Talk:Adobe Flash

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 Definition Extremely popular multimedia authoring and playback system from Adobe, where flash formats are used for most of the animated ads and video clips on today's Web sites. [d] [e]
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First, I like this...

Some of the terminology in the introduction, such as vector graphics and client, may be slightly more technical than a non-CS reader will grasp. Alternatively, keep them, but have at least stub explanations where I put links. Do some searching first -- there may already be some articles but without quite having those names.

I know you have a section on competitors, but the relationship of Flash to other products and open components is really important, and deserves a little discussion in the introduction. Please understand I'm not an expert on webpage development; I can do some straight HTML and cautiously bring in a few other things.

Nevertheless, it clearly has competitors for animation. It seems to be very storage-efficient; I've seen the same content be smaller in a Flash than a PDF file --not sure if those are special cases.

You mention scripting languages, but that's a blurry area, with many languages of many levels of power. PHP and CSS sometimes are put there, although that's a bit dubious. When I hear "scripting language", I tend to think of Perl, Python, etc., which aren't as web-oriented (client side) as JavaScript. Either in this article, or perhaps in a separate overview, showing how the pieces relate would be useful. If you just want to focus on presentation and animation, perhaps "scripting language" is too broad a term.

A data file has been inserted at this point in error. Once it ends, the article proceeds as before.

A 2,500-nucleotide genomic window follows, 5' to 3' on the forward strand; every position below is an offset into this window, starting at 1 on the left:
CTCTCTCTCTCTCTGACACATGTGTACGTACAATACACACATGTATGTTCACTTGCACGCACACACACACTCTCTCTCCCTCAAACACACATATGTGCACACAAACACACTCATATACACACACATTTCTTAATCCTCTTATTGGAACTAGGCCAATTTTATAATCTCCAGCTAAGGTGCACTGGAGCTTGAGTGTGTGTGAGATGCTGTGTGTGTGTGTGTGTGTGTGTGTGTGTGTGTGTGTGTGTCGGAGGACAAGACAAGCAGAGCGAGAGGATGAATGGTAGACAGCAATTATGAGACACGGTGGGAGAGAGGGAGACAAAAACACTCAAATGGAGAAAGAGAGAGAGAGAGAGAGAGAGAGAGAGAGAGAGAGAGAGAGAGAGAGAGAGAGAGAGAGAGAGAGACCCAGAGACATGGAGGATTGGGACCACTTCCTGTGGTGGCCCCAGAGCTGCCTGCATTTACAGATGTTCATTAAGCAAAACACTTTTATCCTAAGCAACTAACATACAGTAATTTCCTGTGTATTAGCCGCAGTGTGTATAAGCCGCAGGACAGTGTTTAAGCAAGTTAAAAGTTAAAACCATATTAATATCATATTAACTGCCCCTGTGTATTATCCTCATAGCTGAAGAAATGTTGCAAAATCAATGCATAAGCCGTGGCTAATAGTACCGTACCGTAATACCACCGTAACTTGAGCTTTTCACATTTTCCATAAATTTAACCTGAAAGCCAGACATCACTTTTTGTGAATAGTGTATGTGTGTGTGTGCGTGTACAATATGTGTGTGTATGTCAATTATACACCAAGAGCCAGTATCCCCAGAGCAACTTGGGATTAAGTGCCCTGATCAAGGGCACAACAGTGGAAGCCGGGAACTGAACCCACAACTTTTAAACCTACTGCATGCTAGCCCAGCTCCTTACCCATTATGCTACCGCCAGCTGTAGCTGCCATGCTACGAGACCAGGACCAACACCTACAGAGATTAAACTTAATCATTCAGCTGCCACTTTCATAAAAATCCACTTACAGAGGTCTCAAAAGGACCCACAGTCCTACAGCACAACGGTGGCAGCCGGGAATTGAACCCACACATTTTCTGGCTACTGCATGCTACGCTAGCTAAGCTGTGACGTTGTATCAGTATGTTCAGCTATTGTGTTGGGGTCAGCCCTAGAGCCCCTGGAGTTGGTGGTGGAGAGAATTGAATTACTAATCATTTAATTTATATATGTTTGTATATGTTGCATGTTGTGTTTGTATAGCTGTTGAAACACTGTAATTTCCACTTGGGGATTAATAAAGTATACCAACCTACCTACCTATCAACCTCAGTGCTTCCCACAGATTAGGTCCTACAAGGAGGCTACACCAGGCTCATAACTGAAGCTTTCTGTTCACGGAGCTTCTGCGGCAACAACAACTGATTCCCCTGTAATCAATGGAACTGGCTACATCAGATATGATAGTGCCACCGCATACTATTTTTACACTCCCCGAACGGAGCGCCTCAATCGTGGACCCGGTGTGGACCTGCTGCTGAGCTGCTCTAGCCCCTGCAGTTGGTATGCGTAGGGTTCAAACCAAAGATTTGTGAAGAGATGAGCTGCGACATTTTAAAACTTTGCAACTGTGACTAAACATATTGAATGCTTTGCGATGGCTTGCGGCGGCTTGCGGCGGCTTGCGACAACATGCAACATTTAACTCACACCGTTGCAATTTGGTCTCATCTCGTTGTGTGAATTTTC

Very interesting so far and I look forward to more. Howard C. Berkowitz 13:01, 30 July 2008 (CDT)

Thank you very much for your suggestions! I'm adding a section on the relationship of Flash to other products, and making more stub explinations and links. Ganggang Hu 18:27, 3 Aug 2008 (CDT)

Reasons for use of Flash

I don't like to just strip this much straight out without discussion, but as a web developer I take issue with the following excerpt :

The main reasons of people using Flash are as follows:
* Flash files load fast and save on download time because Flash is vector based whereas HTML is not.
* Flash intelligently "caches" it’s movies so they don’t have to be reloaded.
* Flash tools are easy to use.
* Compared to other plug-ins such as Java, Acrobat Reader, QuickTime or Windows Media Player, the Flash Player has a small install size, quick download time, and fast initialization time.

In the same order as the above bullet points :

  • Huh? HTML is not an animated graphics / video format. Furthermore, you could well say that HTML is vector-based, insofar as that the web browser reads the markup and paints on the screen - apart from text you have element borders, outlines, backgrounds, etc, which are essentially vectors (with the exception of raster format background-images, of course). I'm not sure how to rewrite this statement in such a way as that it means anything...
  • Ok, fine.
  • That's just a matter of opinion. They certainly take some learning. And are other competing technologies harder to use?
  • I've never studied the plugin sizes, so won't comment on that, but it's whether people have it installed that matters to the webdev rather than how long it took them to download it when they originally did install it. And the fact that a lot of people have it installed should be on this bulleted list, too. (It is mentioned elsewhere on the page at length.)

Shall I go ahead and rewrite this section? --Caesar Schinas 00:30, 24 November 2008 (UTC)

Probably yes, since the original authors have not been active for a while. --Daniel Mietchen 00:40, 24 November 2008 (UTC)